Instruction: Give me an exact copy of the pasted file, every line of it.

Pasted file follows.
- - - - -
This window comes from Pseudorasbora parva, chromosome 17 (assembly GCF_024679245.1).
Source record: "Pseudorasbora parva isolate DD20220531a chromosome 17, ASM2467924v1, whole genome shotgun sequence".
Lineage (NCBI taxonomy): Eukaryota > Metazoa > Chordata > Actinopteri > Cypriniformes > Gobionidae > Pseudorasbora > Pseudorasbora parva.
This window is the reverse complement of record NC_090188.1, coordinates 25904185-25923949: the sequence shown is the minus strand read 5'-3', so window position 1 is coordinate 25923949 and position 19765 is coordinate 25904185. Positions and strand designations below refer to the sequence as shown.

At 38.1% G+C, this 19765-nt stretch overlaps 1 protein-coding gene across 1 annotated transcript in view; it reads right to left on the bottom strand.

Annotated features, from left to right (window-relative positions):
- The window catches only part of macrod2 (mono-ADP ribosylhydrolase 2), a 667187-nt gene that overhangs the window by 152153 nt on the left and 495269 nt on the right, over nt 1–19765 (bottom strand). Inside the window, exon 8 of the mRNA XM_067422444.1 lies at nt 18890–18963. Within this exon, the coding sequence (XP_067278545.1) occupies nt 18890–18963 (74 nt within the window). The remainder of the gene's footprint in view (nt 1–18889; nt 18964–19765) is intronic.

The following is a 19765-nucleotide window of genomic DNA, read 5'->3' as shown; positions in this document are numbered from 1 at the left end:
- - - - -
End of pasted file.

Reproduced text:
This window comes from Pseudorasbora parva, chromosome 17 (assembly GCF_024679245.1).
Source record: "Pseudorasbora parva isolate DD20220531a chromosome 17, ASM2467924v1, whole genome shotgun sequence".
Lineage (NCBI taxonomy): Eukaryota > Metazoa > Chordata > Actinopteri > Cypriniformes > Gobionidae > Pseudorasbora > Pseudorasbora parva.
This window is the reverse complement of record NC_090188.1, coordinates 25904185-25923949: the sequence shown is the minus strand read 5'-3', so window position 1 is coordinate 25923949 and position 19765 is coordinate 25904185. Positions and strand designations below refer to the sequence as shown.

At 38.1% G+C, this 19765-nt stretch overlaps 1 protein-coding gene across 1 annotated transcript in view; it reads right to left on the bottom strand.

Annotated features, from left to right (window-relative positions):
- The window catches only part of macrod2 (mono-ADP ribosylhydrolase 2), a 667187-nt gene that overhangs the window by 152153 nt on the left and 495269 nt on the right, over nt 1–19765 (bottom strand). Inside the window, exon 8 of the mRNA XM_067422444.1 lies at nt 18890–18963. Within this exon, the coding sequence (XP_067278545.1) occupies nt 18890–18963 (74 nt within the window). The remainder of the gene's footprint in view (nt 1–18889; nt 18964–19765) is intronic.

The following is a 19765-nucleotide window of genomic DNA, read 5'->3' as shown; positions in this document are numbered from 1 at the left end: